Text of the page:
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A SHORT BIOGRAPHY
THE REV. GILBERT WHITE.
It is impossible for any one to read that charming book, “The Natural History of Selbourne,” or Selborne, as it is now generally spelt, without wishing to know something of its author, the Rev. GILBERT WHITE. We regret, however, that from his secluded habits in his favourite village, and the monotony of his life, little is known of him. That little we will now lay before our readers, which we are the better enabled to do from having had in our possession for some years the Diaries of Mr. White, which he kept with great care and neatness. From these Diaries, a pretty correct idea may be formed of Mr. White's habits of life. It is evident that he was strongly attached to the charms of rural life, and the tranquillity afforded by his favourite village, where “he spent the greater part of his time in literary occupations, and especially in the study of nature.”
Gilbert White was born at Selborne, at the house where he afterwards lived and died, on the 18th of July, 1720. This ho ise was then the residence of his grandmother, his
father residing at Compton, in Surrey. Gilbert White's father was the grandson of Sir Sampson White (knighted by Charles the Second, on his coronation), to whose memory a handsome monument is placed in St. Mary's Church, Oxford.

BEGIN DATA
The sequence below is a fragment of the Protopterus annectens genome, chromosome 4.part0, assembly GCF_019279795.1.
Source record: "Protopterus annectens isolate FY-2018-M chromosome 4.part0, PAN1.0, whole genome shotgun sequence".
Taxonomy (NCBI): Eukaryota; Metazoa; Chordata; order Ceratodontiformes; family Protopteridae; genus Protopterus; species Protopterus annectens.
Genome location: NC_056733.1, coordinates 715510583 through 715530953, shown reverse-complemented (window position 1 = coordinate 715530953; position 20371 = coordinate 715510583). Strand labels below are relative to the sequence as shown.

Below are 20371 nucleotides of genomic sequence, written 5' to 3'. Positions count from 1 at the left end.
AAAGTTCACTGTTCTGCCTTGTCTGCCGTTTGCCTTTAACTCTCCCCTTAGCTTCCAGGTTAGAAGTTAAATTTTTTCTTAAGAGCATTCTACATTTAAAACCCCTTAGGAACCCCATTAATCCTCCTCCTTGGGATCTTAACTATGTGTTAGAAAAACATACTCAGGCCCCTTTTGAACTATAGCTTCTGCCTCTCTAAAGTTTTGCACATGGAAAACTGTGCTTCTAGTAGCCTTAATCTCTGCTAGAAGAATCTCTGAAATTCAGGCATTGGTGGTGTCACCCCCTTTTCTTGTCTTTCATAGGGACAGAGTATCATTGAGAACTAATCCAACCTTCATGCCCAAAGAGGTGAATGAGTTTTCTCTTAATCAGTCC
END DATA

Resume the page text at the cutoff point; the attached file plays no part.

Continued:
In the year 1731, his father came to Selborne to reside, when Gilbert White was eleven years of age. His father, John White, was the only son of Gilbert White, vicar of Selborne, and married Anne, only child of the Rev. Thomas Holt, rector of Streatham, in Surrey. Mr. John White was a barrister of the Middle Temple, but did not practise after his marriage. Gilbert, and three of his brothers, Thomas, John, and Henry, all much interested in the study of Natural History, were probably indebted to their father for their early lessons in their favourite pursuits. The brickpath at the back of the house, in the paddock, at Selborne, was laid down by him upwards of a century since, that in his old age he might be able to walk into his field in the early morning without wetting his feet. It remains to this day; the bricks having been double-burned especially for this purpose. He desired in his will that no monument should be erected to him, “not desiring to have his name recorded, save in the book of life.”
Every thing relating to the family of Gilbert White must be interesting. His father was born in 1688, and died in 1759. And of his brothers, one of them, Thomas, was a Fellow of the Royal Society. To him, Gilbert was indebted for very many suggestions for his work; and to his influence the public owe whatever pleasure they may have derived from its perusal, as it was only with much persuasion that the philosopher of Selborne could be induced to pass through the ordeal of criticism, having a great dread of reviewers.
This dread was in some degree removed by his brother